Are we a cruise ship when we should be a battleship?

Are we a cruise ship when we should be a battleship? That is the question all public sectors administrations should be asking themselves. Regulatory sluggishness, or red tape as it is often called, is not just a problem for the business community. It is a problem for business, community groups, affordable housing providers, and anyone interested in progress.

The Cruise Ship

We need to look at our culture and our strategy differently. Over the last little while, I have been frustrated by barriers placed on progress in Edmonton, and it’s evident to me that our approach to challenges has to be more aggressive and anticipatory.

There are four intersections in South Ward 10 that have been on my mind every day: 41 Avenue and Allard Road; 41 Avenue and James Mowatt Trail; 28 Avenue and James Mowatt Trail; and Desrochers Gate and Allard Boulevard.

These are unsafe for residents and are in dire need of traffic lights – and have needed it for a while now. We’ve been fighting to get lights installed for two years, and even more so since January as we’ve been hearing more and more about them nearly every day. Although we have been told the signals will be installed by the end of the year, they should go in much sooner.

Ultimately, it should not be this difficult to get something done – especially when it comes to the safety of Edmontonians.

Another issue that’s arisen revolves around Discovery Industrial Park, a major industrial development in the new annexed area that is ready to be constructed by Remington Corporation. Phase one of this project is the largest industrial development in the history of Edmonton, and yet they’d been delayed.

Before the annexation, Remington intended to turn a newly-constructed water reservoir over to Leduc County, but now that they’re in Edmonton, regulatory and transition complexities have delayed the site. They’ve been shovel ready, but Edmonton was not, and there is a cost to this for everyone involved.

What I glean from this experience is that the City needs to rethink its approach to solving problems that come our way. We can’t sit back and wait for things to happen, and then tackle the issues – we need a culture of anticipation, a collective commitment to identify problems in advance and strategize before the problem gets too large. Doing this would create real investment-readiness.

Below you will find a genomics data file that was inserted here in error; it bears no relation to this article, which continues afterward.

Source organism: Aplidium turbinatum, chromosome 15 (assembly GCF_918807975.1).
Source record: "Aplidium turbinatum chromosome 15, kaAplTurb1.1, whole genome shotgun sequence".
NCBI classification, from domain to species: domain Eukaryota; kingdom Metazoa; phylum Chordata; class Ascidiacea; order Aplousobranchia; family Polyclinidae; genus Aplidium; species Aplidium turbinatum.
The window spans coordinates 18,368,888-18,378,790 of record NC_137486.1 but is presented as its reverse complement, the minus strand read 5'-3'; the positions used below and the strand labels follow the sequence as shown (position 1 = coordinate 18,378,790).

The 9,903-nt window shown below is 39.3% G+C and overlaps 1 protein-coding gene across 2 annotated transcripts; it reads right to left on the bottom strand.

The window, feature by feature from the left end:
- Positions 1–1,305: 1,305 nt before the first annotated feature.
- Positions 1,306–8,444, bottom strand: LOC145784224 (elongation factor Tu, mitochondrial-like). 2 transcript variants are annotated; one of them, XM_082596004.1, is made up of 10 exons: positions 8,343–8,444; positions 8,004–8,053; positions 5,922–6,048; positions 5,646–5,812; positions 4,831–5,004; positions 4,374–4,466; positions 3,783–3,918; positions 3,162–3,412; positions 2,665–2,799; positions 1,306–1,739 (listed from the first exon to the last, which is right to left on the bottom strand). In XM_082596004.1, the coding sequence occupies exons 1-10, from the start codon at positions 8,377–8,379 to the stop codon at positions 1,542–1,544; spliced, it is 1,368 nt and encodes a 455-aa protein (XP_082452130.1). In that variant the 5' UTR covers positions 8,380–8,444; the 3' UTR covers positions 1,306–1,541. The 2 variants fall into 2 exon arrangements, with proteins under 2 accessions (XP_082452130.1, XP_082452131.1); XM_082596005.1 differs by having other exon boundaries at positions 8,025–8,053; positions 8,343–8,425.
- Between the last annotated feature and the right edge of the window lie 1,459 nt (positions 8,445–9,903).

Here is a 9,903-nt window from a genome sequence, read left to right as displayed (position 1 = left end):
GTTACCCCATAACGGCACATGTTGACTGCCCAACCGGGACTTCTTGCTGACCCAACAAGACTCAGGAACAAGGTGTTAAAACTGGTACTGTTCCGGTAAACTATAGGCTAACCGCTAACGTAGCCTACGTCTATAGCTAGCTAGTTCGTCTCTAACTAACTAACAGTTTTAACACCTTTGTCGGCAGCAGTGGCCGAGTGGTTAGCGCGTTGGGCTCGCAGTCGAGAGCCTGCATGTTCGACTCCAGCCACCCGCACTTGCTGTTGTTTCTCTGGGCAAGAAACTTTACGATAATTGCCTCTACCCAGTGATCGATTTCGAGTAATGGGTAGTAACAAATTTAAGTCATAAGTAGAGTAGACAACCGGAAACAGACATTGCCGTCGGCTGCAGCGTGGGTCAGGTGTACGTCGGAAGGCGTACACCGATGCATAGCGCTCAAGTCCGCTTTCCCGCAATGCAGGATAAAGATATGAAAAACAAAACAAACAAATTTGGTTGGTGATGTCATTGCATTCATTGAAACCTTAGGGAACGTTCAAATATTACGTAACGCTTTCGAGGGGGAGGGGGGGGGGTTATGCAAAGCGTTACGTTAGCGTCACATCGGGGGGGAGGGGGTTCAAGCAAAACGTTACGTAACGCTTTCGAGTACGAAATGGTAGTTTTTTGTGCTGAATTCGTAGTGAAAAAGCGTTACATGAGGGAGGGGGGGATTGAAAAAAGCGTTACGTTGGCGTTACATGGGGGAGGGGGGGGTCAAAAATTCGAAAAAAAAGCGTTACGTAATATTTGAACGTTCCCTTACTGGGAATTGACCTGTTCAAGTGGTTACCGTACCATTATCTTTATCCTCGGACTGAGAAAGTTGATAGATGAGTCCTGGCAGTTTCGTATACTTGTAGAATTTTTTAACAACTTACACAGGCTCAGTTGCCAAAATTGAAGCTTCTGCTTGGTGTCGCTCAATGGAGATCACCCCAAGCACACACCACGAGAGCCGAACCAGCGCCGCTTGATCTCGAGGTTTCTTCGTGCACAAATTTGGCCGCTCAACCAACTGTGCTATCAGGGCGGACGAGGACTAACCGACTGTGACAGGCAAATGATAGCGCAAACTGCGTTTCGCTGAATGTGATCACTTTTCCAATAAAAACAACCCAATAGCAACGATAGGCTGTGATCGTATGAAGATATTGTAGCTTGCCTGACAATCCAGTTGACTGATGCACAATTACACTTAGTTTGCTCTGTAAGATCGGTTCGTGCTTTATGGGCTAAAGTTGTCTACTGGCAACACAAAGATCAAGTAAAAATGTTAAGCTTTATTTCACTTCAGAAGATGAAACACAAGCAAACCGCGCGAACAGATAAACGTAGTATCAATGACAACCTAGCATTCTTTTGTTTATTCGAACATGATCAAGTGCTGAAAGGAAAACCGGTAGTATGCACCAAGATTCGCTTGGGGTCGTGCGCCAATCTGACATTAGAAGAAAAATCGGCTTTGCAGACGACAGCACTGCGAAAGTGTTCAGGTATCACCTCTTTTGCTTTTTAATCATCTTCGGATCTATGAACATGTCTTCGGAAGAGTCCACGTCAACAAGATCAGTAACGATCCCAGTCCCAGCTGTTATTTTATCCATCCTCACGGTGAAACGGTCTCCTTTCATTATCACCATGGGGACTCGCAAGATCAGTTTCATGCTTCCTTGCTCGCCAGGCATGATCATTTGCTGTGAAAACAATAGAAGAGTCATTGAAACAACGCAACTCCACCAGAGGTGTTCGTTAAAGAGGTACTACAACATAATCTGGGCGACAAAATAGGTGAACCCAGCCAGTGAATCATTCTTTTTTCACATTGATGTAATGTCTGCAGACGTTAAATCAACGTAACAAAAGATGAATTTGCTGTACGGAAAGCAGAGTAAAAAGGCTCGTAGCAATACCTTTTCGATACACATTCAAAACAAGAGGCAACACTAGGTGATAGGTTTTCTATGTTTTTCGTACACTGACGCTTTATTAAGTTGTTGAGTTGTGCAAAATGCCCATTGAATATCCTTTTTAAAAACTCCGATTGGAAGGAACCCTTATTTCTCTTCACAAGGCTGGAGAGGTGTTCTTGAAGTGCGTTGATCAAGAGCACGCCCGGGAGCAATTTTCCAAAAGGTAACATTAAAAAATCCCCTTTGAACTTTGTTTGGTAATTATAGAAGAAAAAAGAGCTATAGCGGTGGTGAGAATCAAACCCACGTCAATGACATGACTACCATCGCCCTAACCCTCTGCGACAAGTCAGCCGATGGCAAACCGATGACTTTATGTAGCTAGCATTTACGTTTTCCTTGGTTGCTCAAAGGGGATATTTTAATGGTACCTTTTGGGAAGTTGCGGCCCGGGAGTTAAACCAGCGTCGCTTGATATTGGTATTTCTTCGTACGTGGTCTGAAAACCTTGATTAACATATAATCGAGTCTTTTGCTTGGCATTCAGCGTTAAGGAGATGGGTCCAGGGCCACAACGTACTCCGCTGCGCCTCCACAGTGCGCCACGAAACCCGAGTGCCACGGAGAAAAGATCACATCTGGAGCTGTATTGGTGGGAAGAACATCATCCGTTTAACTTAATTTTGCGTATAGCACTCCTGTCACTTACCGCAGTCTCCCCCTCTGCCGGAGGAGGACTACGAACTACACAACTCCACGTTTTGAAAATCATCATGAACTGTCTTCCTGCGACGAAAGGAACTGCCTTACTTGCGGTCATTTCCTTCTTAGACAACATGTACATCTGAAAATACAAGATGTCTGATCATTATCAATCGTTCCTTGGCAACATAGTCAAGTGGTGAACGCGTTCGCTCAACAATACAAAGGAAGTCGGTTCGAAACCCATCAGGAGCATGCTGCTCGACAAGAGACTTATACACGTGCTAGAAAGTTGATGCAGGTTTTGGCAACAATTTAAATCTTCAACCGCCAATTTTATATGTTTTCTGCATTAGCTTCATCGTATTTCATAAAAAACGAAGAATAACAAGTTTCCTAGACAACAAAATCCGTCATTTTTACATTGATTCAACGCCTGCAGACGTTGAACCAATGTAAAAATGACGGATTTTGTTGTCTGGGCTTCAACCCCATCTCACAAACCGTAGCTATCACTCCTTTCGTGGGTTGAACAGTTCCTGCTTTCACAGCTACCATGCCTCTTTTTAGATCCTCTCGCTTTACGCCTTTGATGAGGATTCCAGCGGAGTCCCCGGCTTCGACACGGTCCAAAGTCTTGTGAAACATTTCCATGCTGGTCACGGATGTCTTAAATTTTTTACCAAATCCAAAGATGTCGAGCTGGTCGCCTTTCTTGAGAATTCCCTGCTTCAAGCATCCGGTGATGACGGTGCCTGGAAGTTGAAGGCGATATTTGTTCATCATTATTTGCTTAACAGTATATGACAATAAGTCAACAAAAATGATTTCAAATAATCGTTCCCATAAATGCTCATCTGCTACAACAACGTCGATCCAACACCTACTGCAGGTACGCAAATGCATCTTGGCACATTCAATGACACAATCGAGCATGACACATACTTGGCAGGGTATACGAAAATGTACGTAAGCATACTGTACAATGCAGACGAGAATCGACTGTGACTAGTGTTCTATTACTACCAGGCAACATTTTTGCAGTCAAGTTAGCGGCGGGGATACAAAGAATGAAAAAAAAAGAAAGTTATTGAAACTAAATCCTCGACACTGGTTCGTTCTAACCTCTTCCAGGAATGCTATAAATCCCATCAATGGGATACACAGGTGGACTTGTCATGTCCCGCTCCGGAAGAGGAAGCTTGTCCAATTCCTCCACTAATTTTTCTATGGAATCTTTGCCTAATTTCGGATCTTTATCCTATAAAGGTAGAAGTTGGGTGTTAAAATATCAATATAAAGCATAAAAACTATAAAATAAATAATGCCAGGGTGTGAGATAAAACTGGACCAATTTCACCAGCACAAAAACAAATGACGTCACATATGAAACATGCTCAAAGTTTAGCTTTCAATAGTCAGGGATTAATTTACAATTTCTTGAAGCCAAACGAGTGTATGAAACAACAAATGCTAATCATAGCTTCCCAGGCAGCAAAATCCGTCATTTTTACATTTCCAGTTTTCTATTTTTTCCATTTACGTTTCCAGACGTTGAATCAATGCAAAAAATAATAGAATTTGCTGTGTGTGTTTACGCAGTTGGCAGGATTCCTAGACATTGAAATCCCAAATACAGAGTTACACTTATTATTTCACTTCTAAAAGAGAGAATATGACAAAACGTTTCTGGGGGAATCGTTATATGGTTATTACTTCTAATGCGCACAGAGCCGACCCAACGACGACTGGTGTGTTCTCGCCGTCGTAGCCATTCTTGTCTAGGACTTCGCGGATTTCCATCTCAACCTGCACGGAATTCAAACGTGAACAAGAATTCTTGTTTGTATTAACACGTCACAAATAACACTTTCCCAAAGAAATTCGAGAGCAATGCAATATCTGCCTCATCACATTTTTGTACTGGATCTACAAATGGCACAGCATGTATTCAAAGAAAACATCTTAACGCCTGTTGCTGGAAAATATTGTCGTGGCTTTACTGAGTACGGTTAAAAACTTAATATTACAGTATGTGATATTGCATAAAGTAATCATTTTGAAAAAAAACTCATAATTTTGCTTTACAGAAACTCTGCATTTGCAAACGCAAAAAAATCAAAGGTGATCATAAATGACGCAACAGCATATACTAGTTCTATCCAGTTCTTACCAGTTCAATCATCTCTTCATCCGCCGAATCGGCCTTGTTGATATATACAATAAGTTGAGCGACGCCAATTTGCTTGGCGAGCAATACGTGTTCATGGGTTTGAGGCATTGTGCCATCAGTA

Community League Projects is another example. Over the years community leagues in my Ward have bemoaned the long and painful process to build spray parks, community gardens or beach volleyball courts. They often just gave up. Community volunteers were understandably frustrated.

We directed the City Auditor to seek ways to address this, and a community working group was created to fix the process to aid future volunteers. Sadly, this working group has been treated much the same way as they were while working on their own projects. We have not learned to be agile and respectful of people’s time.

Building a Battleship

Ultimately, what I’ve been feeling over the last little while, is that we need to shift our focus and rethink the way Administration collaborates with our key city building stakeholders.

We have been acting like a cruise ship – taking the days cautiously and without hurry, making our way through the waves as they come at us, floating one day to the next, each day sort of like the one before it.

What we need is a battleship. We need to prepare for the waves before they hit, being battle ready for whatever comes our way, and tackling problems head-on with agility and a clear strategy. Our strength is in the proactive and the follow-through, and currently we’re just not there.

There are victories to celebrate

I don’t want this entire blog to be too critical as there have also been some really solid actions taken in recent months where I’ve been thoroughly impressed by Administration’s yearning to be agile.

Our administration has done an amazing job on creating a response team to tackle some of the issues facing Edmontonians who are homeless and in need of permanent supportive housing. It was something brought up at Committee on May 8th, and a week later they came back with a fulsome report and a strategic approach. It showed that we can be nimble if we need to be.

Permit processes are also constantly being looked at, and last year Council passed a motion to explore reducing permit wait times to a maximum of 45 days. After this was implemented, a new industrial development project in NW Edmonton received their permit within that timeline and, because of the expedited permitting, was able to attract a partnership from Toronto for this $140 million project. Hearing stories like this convinces me even more that agility needs to be a priority for Edmonton.

Regulation is necessary. We need to ensure that buildings are up to code, roads are safe, and community goals are met. However, when regulation stunts development and growth, it becomes a massive and systemic issue that must be addressed. Regulation cannot be an excuse for lack of agility and efficiency, and if it does cause that, then we need to go back to the drawing board – quickly.

Reducing wait times and making the process simpler for industry not only makes building easier and more efficient, but it also brings investment and innovation into our city. Agility is attractive across Canada, and we need to make this the norm – not the happy surprise.

Moving Forward

We are working on this, and there’s a lot that’s been going really well lately, but ultimately this is all to say that we still have work to do in turning this cruise ship into one prepped for battle. Tightening up the way we do things is a crucial step for progress in Edmonton, and it’s one that we need to make soon.

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